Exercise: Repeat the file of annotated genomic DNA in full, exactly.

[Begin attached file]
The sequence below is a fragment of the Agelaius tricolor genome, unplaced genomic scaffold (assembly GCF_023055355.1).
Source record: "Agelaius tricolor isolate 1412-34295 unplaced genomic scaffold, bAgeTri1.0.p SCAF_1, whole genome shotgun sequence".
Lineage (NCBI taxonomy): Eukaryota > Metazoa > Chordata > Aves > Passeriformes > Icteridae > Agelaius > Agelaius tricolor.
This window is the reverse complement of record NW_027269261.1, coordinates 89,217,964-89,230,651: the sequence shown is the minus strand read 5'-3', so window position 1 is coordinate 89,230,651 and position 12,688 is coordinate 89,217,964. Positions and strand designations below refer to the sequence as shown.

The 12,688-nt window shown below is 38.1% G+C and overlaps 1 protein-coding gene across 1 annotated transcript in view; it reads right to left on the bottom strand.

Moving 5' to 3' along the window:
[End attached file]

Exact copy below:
The sequence below is a fragment of the Agelaius tricolor genome, unplaced genomic scaffold (assembly GCF_023055355.1).
Source record: "Agelaius tricolor isolate 1412-34295 unplaced genomic scaffold, bAgeTri1.0.p SCAF_1, whole genome shotgun sequence".
Lineage (NCBI taxonomy): Eukaryota > Metazoa > Chordata > Aves > Passeriformes > Icteridae > Agelaius > Agelaius tricolor.
This window is the reverse complement of record NW_027269261.1, coordinates 89,217,964-89,230,651: the sequence shown is the minus strand read 5'-3', so window position 1 is coordinate 89,230,651 and position 12,688 is coordinate 89,217,964. Positions and strand designations below refer to the sequence as shown.

The 12,688-nt window shown below is 38.1% G+C and overlaps 1 protein-coding gene across 1 annotated transcript in view; it reads right to left on the bottom strand.

Moving 5' to 3' along the window: